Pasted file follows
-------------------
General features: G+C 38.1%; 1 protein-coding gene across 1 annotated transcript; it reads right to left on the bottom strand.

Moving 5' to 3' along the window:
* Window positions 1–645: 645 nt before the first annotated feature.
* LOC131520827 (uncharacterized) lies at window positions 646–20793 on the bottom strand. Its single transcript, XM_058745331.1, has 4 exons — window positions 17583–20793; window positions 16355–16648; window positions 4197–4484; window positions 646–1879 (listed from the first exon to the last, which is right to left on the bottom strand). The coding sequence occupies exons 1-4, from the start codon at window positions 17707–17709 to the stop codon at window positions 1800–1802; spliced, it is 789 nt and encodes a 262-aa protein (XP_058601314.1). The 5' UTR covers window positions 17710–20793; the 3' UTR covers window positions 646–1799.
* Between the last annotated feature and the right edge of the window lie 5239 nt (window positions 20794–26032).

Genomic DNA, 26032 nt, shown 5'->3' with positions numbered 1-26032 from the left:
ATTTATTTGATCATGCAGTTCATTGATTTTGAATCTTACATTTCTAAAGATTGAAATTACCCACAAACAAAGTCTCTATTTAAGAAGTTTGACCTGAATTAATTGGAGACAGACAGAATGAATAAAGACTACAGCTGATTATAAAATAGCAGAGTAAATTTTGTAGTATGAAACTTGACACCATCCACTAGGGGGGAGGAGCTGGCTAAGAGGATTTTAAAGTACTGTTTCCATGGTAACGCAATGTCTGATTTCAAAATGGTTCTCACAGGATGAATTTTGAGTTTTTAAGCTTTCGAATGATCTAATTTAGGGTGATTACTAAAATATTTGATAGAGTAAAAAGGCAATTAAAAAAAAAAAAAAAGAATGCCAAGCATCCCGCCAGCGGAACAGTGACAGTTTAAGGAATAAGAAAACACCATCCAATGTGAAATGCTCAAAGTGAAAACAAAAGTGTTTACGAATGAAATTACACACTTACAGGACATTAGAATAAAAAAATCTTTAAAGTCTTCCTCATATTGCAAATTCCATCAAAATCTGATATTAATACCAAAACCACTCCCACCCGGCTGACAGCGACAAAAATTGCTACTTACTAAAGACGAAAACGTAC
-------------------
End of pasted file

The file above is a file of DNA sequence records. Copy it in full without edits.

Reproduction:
General features: G+C 38.1%; 1 protein-coding gene across 1 annotated transcript; it reads right to left on the bottom strand.

Moving 5' to 3' along the window:
* Window positions 1–645: 645 nt before the first annotated feature.
* LOC131520827 (uncharacterized) lies at window positions 646–20793 on the bottom strand. Its single transcript, XM_058745331.1, has 4 exons — window positions 17583–20793; window positions 16355–16648; window positions 4197–4484; window positions 646–1879 (listed from the first exon to the last, which is right to left on the bottom strand). The coding sequence occupies exons 1-4, from the start codon at window positions 17707–17709 to the stop codon at window positions 1800–1802; spliced, it is 789 nt and encodes a 262-aa protein (XP_058601314.1). The 5' UTR covers window positions 17710–20793; the 3' UTR covers window positions 646–1799.
* Between the last annotated feature and the right edge of the window lie 5239 nt (window positions 20794–26032).

Genomic DNA, 26032 nt, shown 5'->3' with positions numbered 1-26032 from the left:
ATTTATTTGATCATGCAGTTCATTGATTTTGAATCTTACATTTCTAAAGATTGAAATTACCCACAAACAAAGTCTCTATTTAAGAAGTTTGACCTGAATTAATTGGAGACAGACAGAATGAATAAAGACTACAGCTGATTATAAAATAGCAGAGTAAATTTTGTAGTATGAAACTTGACACCATCCACTAGGGGGGAGGAGCTGGCTAAGAGGATTTTAAAGTACTGTTTCCATGGTAACGCAATGTCTGATTTCAAAATGGTTCTCACAGGATGAATTTTGAGTTTTTAAGCTTTCGAATGATCTAATTTAGGGTGATTACTAAAATATTTGATAGAGTAAAAAGGCAATTAAAAAAAAAAAAAAAGAATGCCAAGCATCCCGCCAGCGGAACAGTGACAGTTTAAGGAATAAGAAAACACCATCCAATGTGAAATGCTCAAAGTGAAAACAAAAGTGTTTACGAATGAAATTACACACTTACAGGACATTAGAATAAAAAAATCTTTAAAGTCTTCCTCATATTGCAAATTCCATCAAAATCTGATATTAATACCAAAACCACTCCCACCCGGCTGACAGCGACAAAAATTGCTACTTACTAAAGACGAAAACGTAC